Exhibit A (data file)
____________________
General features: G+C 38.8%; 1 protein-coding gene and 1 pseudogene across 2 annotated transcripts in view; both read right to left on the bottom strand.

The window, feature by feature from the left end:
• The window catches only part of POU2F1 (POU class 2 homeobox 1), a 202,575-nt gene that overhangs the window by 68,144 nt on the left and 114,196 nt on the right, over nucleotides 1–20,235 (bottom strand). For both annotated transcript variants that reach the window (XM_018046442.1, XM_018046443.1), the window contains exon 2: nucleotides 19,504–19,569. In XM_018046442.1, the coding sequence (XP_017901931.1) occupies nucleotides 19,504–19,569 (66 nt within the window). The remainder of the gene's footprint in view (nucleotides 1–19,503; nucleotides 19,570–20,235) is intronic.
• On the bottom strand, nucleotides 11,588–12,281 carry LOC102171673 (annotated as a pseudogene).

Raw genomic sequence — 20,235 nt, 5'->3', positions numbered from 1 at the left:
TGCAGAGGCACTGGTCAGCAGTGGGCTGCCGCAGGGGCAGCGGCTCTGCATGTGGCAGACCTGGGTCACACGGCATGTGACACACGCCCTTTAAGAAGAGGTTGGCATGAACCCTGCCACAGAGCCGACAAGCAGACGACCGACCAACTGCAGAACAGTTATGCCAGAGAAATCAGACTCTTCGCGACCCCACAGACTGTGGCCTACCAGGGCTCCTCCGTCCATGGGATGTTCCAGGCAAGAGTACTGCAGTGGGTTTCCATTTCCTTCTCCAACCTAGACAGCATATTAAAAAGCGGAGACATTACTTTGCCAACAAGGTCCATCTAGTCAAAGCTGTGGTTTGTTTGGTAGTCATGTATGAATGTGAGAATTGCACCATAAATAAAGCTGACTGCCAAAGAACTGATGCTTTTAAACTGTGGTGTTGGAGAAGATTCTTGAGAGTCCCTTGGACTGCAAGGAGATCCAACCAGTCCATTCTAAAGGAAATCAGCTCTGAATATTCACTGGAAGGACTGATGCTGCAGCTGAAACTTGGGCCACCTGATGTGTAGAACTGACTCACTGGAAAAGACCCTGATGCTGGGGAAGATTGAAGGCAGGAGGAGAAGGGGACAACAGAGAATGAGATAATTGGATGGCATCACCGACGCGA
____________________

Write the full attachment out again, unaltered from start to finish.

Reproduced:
General features: G+C 38.8%; 1 protein-coding gene and 1 pseudogene across 2 annotated transcripts in view; both read right to left on the bottom strand.

The window, feature by feature from the left end:
• The window catches only part of POU2F1 (POU class 2 homeobox 1), a 202,575-nt gene that overhangs the window by 68,144 nt on the left and 114,196 nt on the right, over nucleotides 1–20,235 (bottom strand). For both annotated transcript variants that reach the window (XM_018046442.1, XM_018046443.1), the window contains exon 2: nucleotides 19,504–19,569. In XM_018046442.1, the coding sequence (XP_017901931.1) occupies nucleotides 19,504–19,569 (66 nt within the window). The remainder of the gene's footprint in view (nucleotides 1–19,503; nucleotides 19,570–20,235) is intronic.
• On the bottom strand, nucleotides 11,588–12,281 carry LOC102171673 (annotated as a pseudogene).

Raw genomic sequence — 20,235 nt, 5'->3', positions numbered from 1 at the left:
TGCAGAGGCACTGGTCAGCAGTGGGCTGCCGCAGGGGCAGCGGCTCTGCATGTGGCAGACCTGGGTCACACGGCATGTGACACACGCCCTTTAAGAAGAGGTTGGCATGAACCCTGCCACAGAGCCGACAAGCAGACGACCGACCAACTGCAGAACAGTTATGCCAGAGAAATCAGACTCTTCGCGACCCCACAGACTGTGGCCTACCAGGGCTCCTCCGTCCATGGGATGTTCCAGGCAAGAGTACTGCAGTGGGTTTCCATTTCCTTCTCCAACCTAGACAGCATATTAAAAAGCGGAGACATTACTTTGCCAACAAGGTCCATCTAGTCAAAGCTGTGGTTTGTTTGGTAGTCATGTATGAATGTGAGAATTGCACCATAAATAAAGCTGACTGCCAAAGAACTGATGCTTTTAAACTGTGGTGTTGGAGAAGATTCTTGAGAGTCCCTTGGACTGCAAGGAGATCCAACCAGTCCATTCTAAAGGAAATCAGCTCTGAATATTCACTGGAAGGACTGATGCTGCAGCTGAAACTTGGGCCACCTGATGTGTAGAACTGACTCACTGGAAAAGACCCTGATGCTGGGGAAGATTGAAGGCAGGAGGAGAAGGGGACAACAGAGAATGAGATAATTGGATGGCATCACCGACGCGA